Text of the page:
Engel keeping systems in check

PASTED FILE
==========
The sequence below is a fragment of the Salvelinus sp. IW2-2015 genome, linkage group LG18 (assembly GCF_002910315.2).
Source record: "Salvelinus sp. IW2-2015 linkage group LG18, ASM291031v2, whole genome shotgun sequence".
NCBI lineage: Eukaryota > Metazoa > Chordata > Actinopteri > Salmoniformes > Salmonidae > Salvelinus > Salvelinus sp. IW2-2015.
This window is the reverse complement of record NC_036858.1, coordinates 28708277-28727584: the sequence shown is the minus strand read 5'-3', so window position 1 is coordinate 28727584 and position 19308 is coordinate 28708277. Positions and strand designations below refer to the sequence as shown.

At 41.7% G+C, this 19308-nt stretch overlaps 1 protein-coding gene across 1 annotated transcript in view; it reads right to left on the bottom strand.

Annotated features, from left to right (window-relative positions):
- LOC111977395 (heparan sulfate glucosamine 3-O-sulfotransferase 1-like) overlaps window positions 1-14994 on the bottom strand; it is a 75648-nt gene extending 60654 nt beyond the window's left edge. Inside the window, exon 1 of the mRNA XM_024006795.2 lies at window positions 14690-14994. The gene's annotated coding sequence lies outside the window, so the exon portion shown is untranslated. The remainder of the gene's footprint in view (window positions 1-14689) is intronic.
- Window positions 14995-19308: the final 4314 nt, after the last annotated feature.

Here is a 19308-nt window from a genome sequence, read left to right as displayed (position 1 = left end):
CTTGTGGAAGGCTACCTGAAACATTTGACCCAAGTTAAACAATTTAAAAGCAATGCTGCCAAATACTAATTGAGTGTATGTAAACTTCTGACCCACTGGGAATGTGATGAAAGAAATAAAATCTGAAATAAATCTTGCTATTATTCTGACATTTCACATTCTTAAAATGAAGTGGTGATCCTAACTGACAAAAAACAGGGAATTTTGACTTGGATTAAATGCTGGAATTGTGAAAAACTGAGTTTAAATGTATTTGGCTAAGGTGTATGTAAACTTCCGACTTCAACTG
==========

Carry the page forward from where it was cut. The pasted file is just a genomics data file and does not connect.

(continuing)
In utilizing his strong background in math and problem-solving, St. Marys native Marty Engel, 34, has turned those skills into career-builders. He has worked as a systems analyst and for the past two years as a program manager with the U.S. Department of Health and Human Services (HHS).Engel said his favorite aspect of his job is "knowing that what I do helps to make it possible for HHS to procure goods/services for the people that need it the most. "Whether it is providing aid in the form of food, water, and medical supplies/equipment or if it is buying charter airplane tickets for U.S. health officials to provide medical assistance to a devastated area when a natural disaster occurs, it all has to be processed in the system that I support."In his current position, Engel is charged with managing two multimillion-dollar contracts for the agency, among additional job responsibilities.He explained the contracts support the government’s acquisition management function, where the government enters into contracts with vendors to do various tasks."My job is to make sure the system that generates all of the legal documentation between the government and vendor is up and running," Engel said. He noted the system also handles various aspects of data reporting to other government systems such as USASpending.gov. "In addition to making sure the system is up and running, I’m also responsible for a customized user support for this system, making process improvements, electronic document storage, and moving the environment to cloud computing," Engel said. Ensuring data quality is Engel's biggest challenge, as there are over 500-plus users in the system with thousands upon thousands of transactions being generated by its users. This results in a great deal of data needing to be validated.Engel explained there are typically between 100-150 data elements which are associated with a procurement transaction which needs to be reported to the Federal Procurement Data System (FPDS) and USASpending.gov.  "This data that is generated has to be reported to Congress and the American people on the goods/services that we buy, and it has to be as accurate as possible," he said. "When you do the math, that is a lot of data that is reported; anywhere from socioeconomic data to product/services classification, it all has to be as accurate as possible."In order to assure accuracy, Engel and his co-workers conduct system audits, as well as identify areas of training which are needed in order to prevent users from making the same mistake."This data is very important to Congress and the White House to ensure fiscal responsibility as to where money is being spent, whether small businesses are being utilized, etc.," he noted. Marty is the son of Tom and Mary Lee Engel of St. Marys. He is the grandson of the late Nick and Mabel Engel and the late John and Winnie Schreiber. He has two older brothers, Greg and Matt.Together with his wife Kate (Pfeufer), the couple reside in Mount Airy, Md., with their five children; Thad, 12, Nate, 7, Tess, 5, Sam, 3 and Ben, 1. Following graduation from Elk County Christian High School in 1995, Engel continued his education at Penn State University, where he earned a bachelor's degree in Management Science & Information Systems (MS&IS) in 1999. He obtained additional training, earning a Project Manager Professional (PMP) Certification and Information Technology Infrastructure Library (ITIL) Certification.Growing up, Engel said his strength in school was in math and solving analytical problems. This talent was nurtured while at ECC as Engel improved these skills with the help of teacher Greg Snelick. "I was very lucky to have a great teacher in Mr. Greg Snelick, who always pushed me in Algebra, Calculus, and Robotics. Mr. Snelick always made you work for the correct answer," Engel said. "When I took his Robotics class, that really sparked my interested in programming and while being a part of the information age, I was even more interested in how electronic information was stored and made available to people."While at Penn State, Engel pursued an Information Technology (IT)-related field where he found himself taking database design and other information system design/programming courses.Upon graduating from Penn State, Engel took a job at Winstar Telecommunications as a systems analyst, at a time when the dot-com era was flourishing."I dealt with a variety of information systems and later in my career I found myself very interested and excelling in IT project/program management," he added. It was during this time Engel embarked on one of his most favorite and notable projects when he was assigned to oversee the European deployment of an asset management and logistic system."I was given the task to gather and analyze our European division’s requirements and implement their processes and procedures into our existing system environment, as well as provide all of the user training," Engel said.As part of this project, Engel was provided the opportunity to travel to Brussels, Belgium; Paris, France; and Edinburgh, Scotland on numerous occasions over a one-year period.Even though the project ended up being a success, the dot-com industry declined, resulting in Winstar Telecommunications filing for Chapter 11 bankruptcy.Shortly thereafter in 2001 Engel began working at TechTeam Government Solutions, where he later received an employee award."In 2007, while working at TechTeam Government Solutions, I was awarded the Leader of the Year. I was selected out of over 1,500 employees for the work I was performing for the government," Engel said.Engel advised that those interested in pursuing an IT career should first obtain a college degree."There is a lot out there nowadays, but most importantly, get your college degree.  Most employers, especially the government, won’t hire you without a degree," he said. "As for a college graduate looking for a job, be very mindful of your social media that you use (e.g. Facebook). A lot of recruiters and employers will look at your profile to help determine your character to see if you would be a good fit for their firm."Staying current in technology and always being willing to learn something new are also two important traits to possess, Engel said.Engel credits his parents for their continued support throughout his career, even when he had to find work away from home. "My mom always reinforced and demonstrated the Golden Rule – do unto others as you would have them do unto you. This quality has helped me so much throughout my career when dealing with people from all walks of life," he said. "My dad always taught me to do my best at everything I do. It didn’t matter if it was school, sports, chores, etc., he always expected us to do our best at all times."Additionally, Engel's high school athletic coaches, including those in football, basketball, track and field and baseball, also instilled in him the importance of discipline, teamwork and what it takes to be a leader."I contribute a lot of my work ethic to my father and my coaches over the years, especially Coach Aaron Straub," Engel added. "I don’t know if it was planned or not, but Coach Straub not only taught you the game of basketball, but he taught me some very valuable life lessons: planning, preparation, and discipline."Engel said he loved growing up in St. Marys and wishes his children could experience it. Being away from family and not being able just to stop by his parents', aunts' and uncles', or cousins' homes for a brief visit is one of the comforts of home Engel said he misses the most. "It’s a great community to raise a family and I still wish I could have found work in St. Marys each time we come home for a visit. Sometimes you don’t realize how much St. Marys has influenced you or how much you miss St. Marys until you’ve moved away," he said. "From a career perspective, growing up in a small town has taught me how honesty and integrity affect your reputation because everyone knows who you are or knows someone who knows you. And that helps you keep your actions and comments in check."As for the future, Engel said he and his wife look forward to staying in Mt. Airy, as their children are now established there."As for a job, I plan to stay with HHS and I hope to continue to climb the government ladder," Engel said.Outside of work, Engel spends most of his free time with his children, although he is also embarking on home renovations and enjoys woodworking. In addition, he has been coaching youth football for the past five years."They start the kids young down here with football;  5- and 6-year-olds are in full pads," he said. "It’s fun and I enjoy coaching while trying to pass on those life lessons that others have passed onto me."